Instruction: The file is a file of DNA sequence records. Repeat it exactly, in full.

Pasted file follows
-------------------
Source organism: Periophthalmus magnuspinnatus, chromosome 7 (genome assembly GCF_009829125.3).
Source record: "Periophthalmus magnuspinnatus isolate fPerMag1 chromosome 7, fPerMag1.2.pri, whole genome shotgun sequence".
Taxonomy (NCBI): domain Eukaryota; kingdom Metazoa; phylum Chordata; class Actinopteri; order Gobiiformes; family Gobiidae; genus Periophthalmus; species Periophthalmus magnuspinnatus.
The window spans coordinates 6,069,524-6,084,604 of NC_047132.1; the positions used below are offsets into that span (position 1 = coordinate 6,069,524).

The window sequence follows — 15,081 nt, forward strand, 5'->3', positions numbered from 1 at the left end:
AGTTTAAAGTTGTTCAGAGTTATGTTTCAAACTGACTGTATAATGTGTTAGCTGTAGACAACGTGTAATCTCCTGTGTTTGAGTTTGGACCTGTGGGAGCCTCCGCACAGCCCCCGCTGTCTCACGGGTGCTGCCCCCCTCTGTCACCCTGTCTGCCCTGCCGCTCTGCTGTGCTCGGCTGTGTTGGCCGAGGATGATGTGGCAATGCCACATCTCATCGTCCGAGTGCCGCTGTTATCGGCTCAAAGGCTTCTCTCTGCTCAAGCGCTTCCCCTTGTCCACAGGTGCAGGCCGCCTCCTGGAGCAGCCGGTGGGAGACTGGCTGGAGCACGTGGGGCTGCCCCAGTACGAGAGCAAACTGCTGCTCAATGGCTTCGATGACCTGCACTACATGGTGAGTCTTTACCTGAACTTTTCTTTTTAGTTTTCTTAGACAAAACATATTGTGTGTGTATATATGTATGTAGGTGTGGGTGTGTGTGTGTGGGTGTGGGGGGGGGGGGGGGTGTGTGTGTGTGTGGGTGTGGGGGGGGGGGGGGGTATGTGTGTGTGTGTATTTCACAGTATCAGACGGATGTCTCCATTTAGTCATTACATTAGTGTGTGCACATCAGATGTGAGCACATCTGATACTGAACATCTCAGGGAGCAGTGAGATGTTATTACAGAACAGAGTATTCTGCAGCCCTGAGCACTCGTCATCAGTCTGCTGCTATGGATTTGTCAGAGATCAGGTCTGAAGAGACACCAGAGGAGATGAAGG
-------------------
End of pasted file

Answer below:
Source organism: Periophthalmus magnuspinnatus, chromosome 7 (genome assembly GCF_009829125.3).
Source record: "Periophthalmus magnuspinnatus isolate fPerMag1 chromosome 7, fPerMag1.2.pri, whole genome shotgun sequence".
Taxonomy (NCBI): domain Eukaryota; kingdom Metazoa; phylum Chordata; class Actinopteri; order Gobiiformes; family Gobiidae; genus Periophthalmus; species Periophthalmus magnuspinnatus.
The window spans coordinates 6,069,524-6,084,604 of NC_047132.1; the positions used below are offsets into that span (position 1 = coordinate 6,069,524).

The window sequence follows — 15,081 nt, forward strand, 5'->3', positions numbered from 1 at the left end:
AGTTTAAAGTTGTTCAGAGTTATGTTTCAAACTGACTGTATAATGTGTTAGCTGTAGACAACGTGTAATCTCCTGTGTTTGAGTTTGGACCTGTGGGAGCCTCCGCACAGCCCCCGCTGTCTCACGGGTGCTGCCCCCCTCTGTCACCCTGTCTGCCCTGCCGCTCTGCTGTGCTCGGCTGTGTTGGCCGAGGATGATGTGGCAATGCCACATCTCATCGTCCGAGTGCCGCTGTTATCGGCTCAAAGGCTTCTCTCTGCTCAAGCGCTTCCCCTTGTCCACAGGTGCAGGCCGCCTCCTGGAGCAGCCGGTGGGAGACTGGCTGGAGCACGTGGGGCTGCCCCAGTACGAGAGCAAACTGCTGCTCAATGGCTTCGATGACCTGCACTACATGGTGAGTCTTTACCTGAACTTTTCTTTTTAGTTTTCTTAGACAAAACATATTGTGTGTGTATATATGTATGTAGGTGTGGGTGTGTGTGTGTGGGTGTGGGGGGGGGGGGGGGTGTGTGTGTGTGTGGGTGTGGGGGGGGGGGGGGGTATGTGTGTGTGTGTATTTCACAGTATCAGACGGATGTCTCCATTTAGTCATTACATTAGTGTGTGCACATCAGATGTGAGCACATCTGATACTGAACATCTCAGGGAGCAGTGAGATGTTATTACAGAACAGAGTATTCTGCAGCCCTGAGCACTCGTCATCAGTCTGCTGCTATGGATTTGTCAGAGATCAGGTCTGAAGAGACACCAGAGGAGATGAAGG